INVESTIGATION INTO CANADIAN JOURNALIST'S KILLING CONTINUES. The file on the case of Canadian photojournalist Zahra Kazemi has been returned to the Tehran Criminal Court for further investigation, IRNA reported on 1 September. Jafar Reshadati, who heads the criminal division of the Tehran Prosecutor's Office, returned the case and called for further information on 17 parts of the original file, ranging from Kazemi's initial arrest to the final report from the coroner's office. The initial investigation blamed two Ministry of Intelligence and Security interrogators for Kazemi's death in July (see "RFE/RL Iran Report," 1 September 2003).
Kazemi's death and the dragging on of the case is likely to affect Iran-Canada relations. Seyyed Mohammad Ali Musavi, Iran's Ambassador to Canada, said in an interview with ILNA that appeared in the 1 September issue of "Nasim-i Saba" daily that the case of Zahra Kazemi "will definitely have a negative impact on public opinion" in Canada, and in turn this would affect economic and political relations. Musavi noted, "Trade relations cannot change overnight. The economic impact of a particular event will be felt over the medium- and long-term unless governments issue instructions to the contrary in writing."
Musavi added that Ottawa has promised to address the death of Keyvan Tabesh, who was shot in Vancouver in mid-July by the police officer he allegedly was attacking with a machete (see "RFE/RL Iran Report," 28 July 2003). (Bill Samii)
FORMER DIPLOMAT'S ARREST WORSENS TEHRAN-LONDON RELATIONS. Tehran-London relations have been going downhill since the British arrest on 21 August of former Ambassador to Argentina Hadi Suleimanpur on the basis of an international arrest warrant issued in connection with his alleged role in the July 1994 bombing of the AMIA Jewish Community Center in Buenos Aires that killed 85 people and wounded another 265.
Shots fired from a passing motorcycle struck the British Embassy in Tehran on 3 September, news agencies reported. "Six shots were fired at the embassy building," Ambassador Richard Dalton told journalists. "Several of them entered offices on the second floor. It was a serious incident." Dalton said he is in contact with the Iranian authorities and local police are providing additional protection. "It was a serious attack and the embassy will be closed until further notice while the investigation continues," Dalton added. Efforts are under way to determine who is behind the attack. "It is too early to speculate who is responsible or why," Dalton said. "My priority is to ensure that there is a full investigation and that the results are shared with us and of course that the incident is not repeated."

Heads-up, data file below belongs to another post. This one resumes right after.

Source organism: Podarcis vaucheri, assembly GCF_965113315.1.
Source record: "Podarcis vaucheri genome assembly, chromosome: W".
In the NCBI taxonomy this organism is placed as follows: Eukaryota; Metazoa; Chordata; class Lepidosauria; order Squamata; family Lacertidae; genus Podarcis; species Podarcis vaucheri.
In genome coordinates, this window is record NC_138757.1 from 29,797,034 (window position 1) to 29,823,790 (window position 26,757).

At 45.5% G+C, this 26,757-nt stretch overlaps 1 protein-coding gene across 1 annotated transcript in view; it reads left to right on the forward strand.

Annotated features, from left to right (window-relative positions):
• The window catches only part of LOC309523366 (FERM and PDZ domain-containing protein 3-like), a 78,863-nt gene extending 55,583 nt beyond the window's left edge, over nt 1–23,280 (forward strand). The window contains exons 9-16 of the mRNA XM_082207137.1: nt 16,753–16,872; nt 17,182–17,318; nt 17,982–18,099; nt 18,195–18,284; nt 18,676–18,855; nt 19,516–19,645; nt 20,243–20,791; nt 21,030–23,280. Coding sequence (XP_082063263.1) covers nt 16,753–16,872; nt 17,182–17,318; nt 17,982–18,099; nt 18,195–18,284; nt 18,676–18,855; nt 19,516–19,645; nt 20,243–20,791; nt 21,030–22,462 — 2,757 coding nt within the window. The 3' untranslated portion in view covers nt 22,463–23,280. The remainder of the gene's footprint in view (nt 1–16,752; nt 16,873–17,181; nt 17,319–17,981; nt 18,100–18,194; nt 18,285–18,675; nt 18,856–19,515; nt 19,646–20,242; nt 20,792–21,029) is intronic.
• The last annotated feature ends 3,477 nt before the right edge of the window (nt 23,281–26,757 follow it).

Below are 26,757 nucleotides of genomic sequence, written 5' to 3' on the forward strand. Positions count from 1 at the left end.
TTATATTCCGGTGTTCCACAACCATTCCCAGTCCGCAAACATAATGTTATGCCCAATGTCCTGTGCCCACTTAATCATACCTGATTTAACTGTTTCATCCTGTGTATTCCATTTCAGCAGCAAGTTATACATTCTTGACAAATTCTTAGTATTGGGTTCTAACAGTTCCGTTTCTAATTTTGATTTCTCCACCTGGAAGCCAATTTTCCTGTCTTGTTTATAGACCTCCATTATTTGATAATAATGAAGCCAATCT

As a result of this incident, the British Foreign Office announced on 4 September that nonessential staff and their families are allowed to leave Tehran, BBC reported on 4 September and Iranian state radio reported the next day. The Foreign Office emphasized, however, that there is no threat to Britons traveling or living in Iran and they are not being advised to leave.
Iranian students protested in front of the British embassy in Tehran on 1 September against the continuing detention of Suleimanpur and against the U.K. role in Iraq, dpa reported.